One of the most interesting Southern nationalists of the nineteenth century had to be William Porcher Miles, a man who demonstrated exceptional ability on many fronts. The descendant of French Huguenots, Miles grew up in the Lowcountry of South Carolina, a bastion of early Southern nationalism. University of Houston history professor Dr Eric H Walther writes in his book The Fire-Eaters on page 271:
During Miles’s youth, his native Colleton District was the storm center of the nullification crisis; like [fellow Fire-Eaters] Laurence Keitt, Louis Wigfall, and James De Bow, Miles grew up in a time of tension between state and federal authorities, in a place where [Robert] Barnwell Rhett warned that liberty was under attack by northerners.
Educated in the Palmetto State, Miles became a math professor at the College of Charleston after briefly studying law. As a young man Miles was politically inactive and not involved in the Bluffton movement of 1844. It was in the early 1850s, while in his late 20s and early 30s, that Miles began to become a strong voice for Southern nationalism. In 1855, when yellow fever hit Virginia and that State issued a call for help to the Lower South (where the disease was more common), Miles volunteered as a nurse in Norfolk. His service was heralded in Charleston and friends there forwarded him as a candidate for mayor. With almost no campaigning (giving only a single speech) Miles was elected Mayor of Charleston.
In the area of social reform, Miles created a house of corrections for juveniles, an almshouse, an orphanage and an asylum. He provided aid for transient poor and free black paupers and implemented a sewage system as a health measure. Having inherited a large public debt, he increased property taxes in an effort to retire the debt in 35 years. At the end of his two-year term he was widely judged to have been successful, leading him to consider further public office.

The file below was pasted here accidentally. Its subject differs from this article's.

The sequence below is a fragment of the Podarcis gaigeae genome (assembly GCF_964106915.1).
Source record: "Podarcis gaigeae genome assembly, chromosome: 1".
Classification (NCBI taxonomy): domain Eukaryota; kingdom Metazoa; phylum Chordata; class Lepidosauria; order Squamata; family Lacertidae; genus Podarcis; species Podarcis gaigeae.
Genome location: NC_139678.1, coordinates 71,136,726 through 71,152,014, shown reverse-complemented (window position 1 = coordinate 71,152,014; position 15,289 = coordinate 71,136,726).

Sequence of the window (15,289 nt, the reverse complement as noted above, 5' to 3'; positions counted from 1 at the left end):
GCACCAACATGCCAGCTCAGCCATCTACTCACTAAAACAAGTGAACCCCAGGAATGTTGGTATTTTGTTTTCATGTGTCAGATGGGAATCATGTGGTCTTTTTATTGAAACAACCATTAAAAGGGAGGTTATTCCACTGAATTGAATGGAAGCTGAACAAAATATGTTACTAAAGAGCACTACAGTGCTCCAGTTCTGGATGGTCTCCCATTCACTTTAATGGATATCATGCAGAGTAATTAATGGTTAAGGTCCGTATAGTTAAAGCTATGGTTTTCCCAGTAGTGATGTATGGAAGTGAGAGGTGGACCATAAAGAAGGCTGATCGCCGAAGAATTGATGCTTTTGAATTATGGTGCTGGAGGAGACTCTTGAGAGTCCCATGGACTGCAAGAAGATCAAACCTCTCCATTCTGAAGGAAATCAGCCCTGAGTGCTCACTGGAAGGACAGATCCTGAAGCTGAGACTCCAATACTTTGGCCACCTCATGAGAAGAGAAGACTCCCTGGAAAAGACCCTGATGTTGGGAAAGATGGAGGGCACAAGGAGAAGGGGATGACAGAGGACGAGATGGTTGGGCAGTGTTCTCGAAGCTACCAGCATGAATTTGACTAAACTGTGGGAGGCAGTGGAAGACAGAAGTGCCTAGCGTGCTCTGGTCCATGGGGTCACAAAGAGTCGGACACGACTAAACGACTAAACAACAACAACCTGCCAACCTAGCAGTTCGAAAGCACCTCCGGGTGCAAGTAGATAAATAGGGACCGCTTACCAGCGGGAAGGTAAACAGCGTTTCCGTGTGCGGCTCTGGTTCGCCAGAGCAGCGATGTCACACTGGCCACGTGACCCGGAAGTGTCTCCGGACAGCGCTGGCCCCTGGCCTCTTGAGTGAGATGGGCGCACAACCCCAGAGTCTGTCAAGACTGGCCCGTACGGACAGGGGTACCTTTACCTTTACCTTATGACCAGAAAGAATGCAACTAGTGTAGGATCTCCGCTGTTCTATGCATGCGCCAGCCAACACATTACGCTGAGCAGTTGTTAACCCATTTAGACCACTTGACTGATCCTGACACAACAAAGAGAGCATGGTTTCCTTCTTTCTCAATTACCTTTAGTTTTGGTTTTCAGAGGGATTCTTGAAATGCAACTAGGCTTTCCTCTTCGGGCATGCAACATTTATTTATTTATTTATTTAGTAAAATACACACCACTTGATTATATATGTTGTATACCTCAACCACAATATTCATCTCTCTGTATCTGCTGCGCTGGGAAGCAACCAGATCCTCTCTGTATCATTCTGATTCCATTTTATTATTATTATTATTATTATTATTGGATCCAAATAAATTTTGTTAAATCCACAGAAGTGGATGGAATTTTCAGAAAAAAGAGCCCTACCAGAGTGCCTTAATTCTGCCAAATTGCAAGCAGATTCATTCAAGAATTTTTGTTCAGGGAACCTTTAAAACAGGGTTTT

Shortly thereafter Miles was elected to the US Congress on a hard-line Southern nationalist platform. As Walther writes on page 277, ‘he would meet all threats of interference with slavery with a call for immediate secession.’ Much like Rhett, who said in 1844,’ The only hope of the South is in resistance,’ Miles also strongly dismissed calls for compromise with the North. He is quoted by Walther on page 274, ‘Every concession has but emboldened our adversaries to more unscrupulous aggression.’
Like other Southern nationalists, Miles understood that one of the great differences between the civilisations of the South and North was the understanding of liberty and how this related to the Northern-hailed concept of equality that grew out of the Enlightenment and the French Revolution. Miles warned against equality and democracy, what Rhett called ‘the despotism of numbers.’
Miles stated that chief among these false doctrines was the idea that liberty was a birthright of all. He maintained that liberty was an “Acquired Privilege,” not an inalienable right. Asserting that individuals and societies must prove themselves worthy of liberty, he maintained that not every person or society could do so. Those who believed otherwise subscribed to the “monstrous and dangerous fallacy of Thomas Jefferson,” which proclaimed that all men were created equal. “Men are born neither Free nor Equal,” Miles insisted. Like all fire-eaters, Miles categorically rejected any faith in natural equality….
Miles not only rejected the concept of equality for African slaves, but was also convinced that many Northerners had demonstrated themselves ‘unfit for republican government,’ as Walther puts it. In coming to this conclusion, Miles anticipated the position of Confederate President Jefferson Davis by a decade.
The South Carolinian’s impressive career continued as a delegate to his State’s secession convention, election to the Confederate Congress and, after the United States’ conquest of the independent South, president of South Carolina College and manager of a dozen plantations. Though unfortunately largely forgotten today, William Porcher Miles was one of the South’s most capable leaders, willing and able to serve his people on a wide variety of fronts, and a strong advocate for Southern nationalism. He is the kind of man our people and traditional Southern society are able to produce.